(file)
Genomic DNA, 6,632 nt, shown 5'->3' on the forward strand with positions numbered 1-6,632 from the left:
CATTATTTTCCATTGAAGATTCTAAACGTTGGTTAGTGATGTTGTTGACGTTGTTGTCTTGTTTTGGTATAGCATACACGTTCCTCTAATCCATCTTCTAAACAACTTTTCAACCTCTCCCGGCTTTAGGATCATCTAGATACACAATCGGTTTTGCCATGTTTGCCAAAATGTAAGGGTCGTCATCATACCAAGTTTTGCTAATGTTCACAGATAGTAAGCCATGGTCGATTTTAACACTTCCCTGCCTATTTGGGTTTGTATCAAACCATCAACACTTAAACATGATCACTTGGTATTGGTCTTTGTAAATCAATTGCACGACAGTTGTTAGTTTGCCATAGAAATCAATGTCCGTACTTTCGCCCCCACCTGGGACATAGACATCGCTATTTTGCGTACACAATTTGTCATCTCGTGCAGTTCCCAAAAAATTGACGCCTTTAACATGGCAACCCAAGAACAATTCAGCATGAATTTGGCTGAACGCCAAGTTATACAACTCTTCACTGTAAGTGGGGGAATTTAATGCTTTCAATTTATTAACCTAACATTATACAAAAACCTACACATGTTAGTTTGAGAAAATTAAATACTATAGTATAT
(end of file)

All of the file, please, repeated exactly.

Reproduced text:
Genomic DNA, 6,632 nt, shown 5'->3' on the forward strand with positions numbered 1-6,632 from the left:
CATTATTTTCCATTGAAGATTCTAAACGTTGGTTAGTGATGTTGTTGACGTTGTTGTCTTGTTTTGGTATAGCATACACGTTCCTCTAATCCATCTTCTAAACAACTTTTCAACCTCTCCCGGCTTTAGGATCATCTAGATACACAATCGGTTTTGCCATGTTTGCCAAAATGTAAGGGTCGTCATCATACCAAGTTTTGCTAATGTTCACAGATAGTAAGCCATGGTCGATTTTAACACTTCCCTGCCTATTTGGGTTTGTATCAAACCATCAACACTTAAACATGATCACTTGGTATTGGTCTTTGTAAATCAATTGCACGACAGTTGTTAGTTTGCCATAGAAATCAATGTCCGTACTTTCGCCCCCACCTGGGACATAGACATCGCTATTTTGCGTACACAATTTGTCATCTCGTGCAGTTCCCAAAAAATTGACGCCTTTAACATGGCAACCCAAGAACAATTCAGCATGAATTTGGCTGAACGCCAAGTTATACAACTCTTCACTGTAAGTGGGGGAATTTAATGCTTTCAATTTATTAACCTAACATTATACAAAAACCTACACATGTTAGTTTGAGAAAATTAAATACTATAGTATAT